An interview with an audio/video specialist reveals the hows and whys of location audio.
The Power of Sound
When I was little, my parents owned a tiny movie theater in a small town in Montana. While my dad projected the film, my mom sold tickets and refreshments. Meanwhile, I watched what movies I wanted--especially the scary ones.
At the scariest points, I would cover my eyes. When the film scared me enough, I would run to my mom, who taught me a lesson she learned from her own father, a musical composer and arranger for Hollywood films. "Cover your ears, not your eyes," she told me.
And I found she was right. It was the sound that created the tension and the fear. I could watch even the scariest movies without the sound. I learned early the importance of sound in creating the proper atmosphere for a movie.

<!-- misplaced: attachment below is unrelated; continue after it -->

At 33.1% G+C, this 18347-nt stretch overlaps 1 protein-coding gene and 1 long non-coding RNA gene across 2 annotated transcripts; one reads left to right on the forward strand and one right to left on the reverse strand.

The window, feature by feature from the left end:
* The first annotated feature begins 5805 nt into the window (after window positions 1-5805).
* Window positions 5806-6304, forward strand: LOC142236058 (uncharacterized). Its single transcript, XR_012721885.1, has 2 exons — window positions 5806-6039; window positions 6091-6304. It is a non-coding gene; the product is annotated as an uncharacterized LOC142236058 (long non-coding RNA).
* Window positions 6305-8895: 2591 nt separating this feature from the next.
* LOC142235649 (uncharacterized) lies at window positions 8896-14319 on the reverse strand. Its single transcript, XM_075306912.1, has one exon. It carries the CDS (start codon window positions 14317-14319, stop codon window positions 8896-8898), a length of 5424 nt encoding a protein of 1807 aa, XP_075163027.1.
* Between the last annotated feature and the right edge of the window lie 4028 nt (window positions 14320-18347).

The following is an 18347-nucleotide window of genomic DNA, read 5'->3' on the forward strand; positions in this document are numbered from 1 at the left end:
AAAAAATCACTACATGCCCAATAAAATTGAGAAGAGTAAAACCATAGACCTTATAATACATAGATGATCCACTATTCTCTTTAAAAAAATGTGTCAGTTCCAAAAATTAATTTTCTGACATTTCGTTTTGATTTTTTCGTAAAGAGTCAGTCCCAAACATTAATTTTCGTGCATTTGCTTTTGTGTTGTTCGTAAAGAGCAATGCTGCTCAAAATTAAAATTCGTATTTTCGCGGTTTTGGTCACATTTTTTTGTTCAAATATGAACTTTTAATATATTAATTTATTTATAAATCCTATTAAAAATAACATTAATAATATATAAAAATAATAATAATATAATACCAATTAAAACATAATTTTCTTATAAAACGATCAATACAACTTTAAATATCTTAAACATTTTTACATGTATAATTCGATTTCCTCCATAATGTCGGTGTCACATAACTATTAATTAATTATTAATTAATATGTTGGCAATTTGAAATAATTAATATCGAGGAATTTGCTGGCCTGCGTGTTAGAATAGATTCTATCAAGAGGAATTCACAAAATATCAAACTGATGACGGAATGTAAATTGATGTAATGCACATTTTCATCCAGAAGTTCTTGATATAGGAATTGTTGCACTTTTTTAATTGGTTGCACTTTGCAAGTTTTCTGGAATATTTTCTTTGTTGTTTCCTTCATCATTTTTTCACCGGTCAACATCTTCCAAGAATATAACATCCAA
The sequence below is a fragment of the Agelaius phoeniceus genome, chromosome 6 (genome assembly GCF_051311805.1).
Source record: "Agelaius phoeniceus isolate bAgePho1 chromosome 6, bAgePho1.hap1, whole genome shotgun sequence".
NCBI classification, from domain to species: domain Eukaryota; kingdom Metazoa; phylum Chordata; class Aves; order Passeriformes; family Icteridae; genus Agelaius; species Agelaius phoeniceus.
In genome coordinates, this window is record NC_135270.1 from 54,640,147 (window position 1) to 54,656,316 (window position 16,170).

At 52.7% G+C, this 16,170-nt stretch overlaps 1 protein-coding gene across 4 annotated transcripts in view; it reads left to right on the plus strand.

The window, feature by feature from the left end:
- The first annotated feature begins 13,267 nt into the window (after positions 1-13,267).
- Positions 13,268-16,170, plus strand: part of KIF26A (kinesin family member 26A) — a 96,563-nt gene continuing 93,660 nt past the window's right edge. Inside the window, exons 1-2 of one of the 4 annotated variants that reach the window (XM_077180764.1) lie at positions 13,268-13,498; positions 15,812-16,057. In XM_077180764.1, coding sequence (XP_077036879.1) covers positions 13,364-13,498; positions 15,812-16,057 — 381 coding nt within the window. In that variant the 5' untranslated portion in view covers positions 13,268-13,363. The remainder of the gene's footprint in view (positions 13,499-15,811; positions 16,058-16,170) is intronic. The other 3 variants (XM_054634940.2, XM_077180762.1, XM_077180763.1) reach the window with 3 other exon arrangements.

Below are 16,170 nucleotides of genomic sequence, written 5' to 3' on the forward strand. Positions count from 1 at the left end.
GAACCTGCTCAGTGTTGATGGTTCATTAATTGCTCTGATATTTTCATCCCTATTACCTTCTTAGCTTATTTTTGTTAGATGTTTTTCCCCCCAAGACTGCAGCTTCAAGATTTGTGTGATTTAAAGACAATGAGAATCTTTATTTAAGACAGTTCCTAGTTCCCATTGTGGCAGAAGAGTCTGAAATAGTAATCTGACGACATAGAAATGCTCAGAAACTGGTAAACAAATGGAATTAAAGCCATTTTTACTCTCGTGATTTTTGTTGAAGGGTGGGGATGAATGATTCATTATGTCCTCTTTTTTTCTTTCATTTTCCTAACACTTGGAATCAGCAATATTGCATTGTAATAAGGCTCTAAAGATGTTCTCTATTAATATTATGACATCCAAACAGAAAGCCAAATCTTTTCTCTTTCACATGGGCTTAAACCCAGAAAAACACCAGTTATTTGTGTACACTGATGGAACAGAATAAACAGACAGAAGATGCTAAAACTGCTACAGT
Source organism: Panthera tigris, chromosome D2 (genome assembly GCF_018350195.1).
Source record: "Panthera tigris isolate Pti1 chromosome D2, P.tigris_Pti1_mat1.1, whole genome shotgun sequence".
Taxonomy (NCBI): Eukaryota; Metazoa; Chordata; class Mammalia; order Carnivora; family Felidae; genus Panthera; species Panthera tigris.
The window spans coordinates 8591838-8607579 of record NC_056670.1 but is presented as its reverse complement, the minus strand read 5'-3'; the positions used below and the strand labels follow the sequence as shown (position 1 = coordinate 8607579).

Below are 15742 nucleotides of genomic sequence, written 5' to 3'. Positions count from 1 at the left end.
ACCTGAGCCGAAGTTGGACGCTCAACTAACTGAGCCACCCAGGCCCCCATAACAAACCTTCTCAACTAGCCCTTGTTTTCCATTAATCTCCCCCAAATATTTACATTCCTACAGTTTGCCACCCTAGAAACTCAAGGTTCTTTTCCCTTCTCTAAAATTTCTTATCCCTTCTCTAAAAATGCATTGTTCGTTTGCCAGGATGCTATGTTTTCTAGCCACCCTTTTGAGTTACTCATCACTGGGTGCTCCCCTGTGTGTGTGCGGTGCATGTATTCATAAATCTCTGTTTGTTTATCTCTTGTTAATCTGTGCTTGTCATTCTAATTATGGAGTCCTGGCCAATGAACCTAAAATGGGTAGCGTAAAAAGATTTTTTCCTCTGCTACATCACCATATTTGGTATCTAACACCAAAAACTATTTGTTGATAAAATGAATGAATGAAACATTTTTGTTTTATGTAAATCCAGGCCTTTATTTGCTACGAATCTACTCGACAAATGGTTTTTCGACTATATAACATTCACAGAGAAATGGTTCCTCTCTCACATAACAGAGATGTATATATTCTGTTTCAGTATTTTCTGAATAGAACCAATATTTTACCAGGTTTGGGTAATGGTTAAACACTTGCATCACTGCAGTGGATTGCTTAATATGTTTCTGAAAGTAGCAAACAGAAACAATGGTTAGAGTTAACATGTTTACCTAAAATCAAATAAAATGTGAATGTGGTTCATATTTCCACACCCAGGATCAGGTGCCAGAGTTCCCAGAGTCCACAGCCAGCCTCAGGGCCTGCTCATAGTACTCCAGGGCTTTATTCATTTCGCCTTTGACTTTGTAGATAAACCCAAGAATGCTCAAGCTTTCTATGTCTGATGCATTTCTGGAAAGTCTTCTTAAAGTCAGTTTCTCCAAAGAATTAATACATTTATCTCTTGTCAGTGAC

Ive since come to believe that sound is responsible for 50% and often more than 50% of the full effect of motion pictures. Yet all too many videomakers record notoriously bad audio. Its one area where almost every videomaker needs improvement.
Every camcorder owner whos serious about the craft should try to learn at least the basics of the science of acoustics. A good start is the article "Acoustic Bounce" (Videomaker, Sept. 1993). Another way is to watch and learn from professional videos; spend some time listening as well as looking when you watch a rented video.
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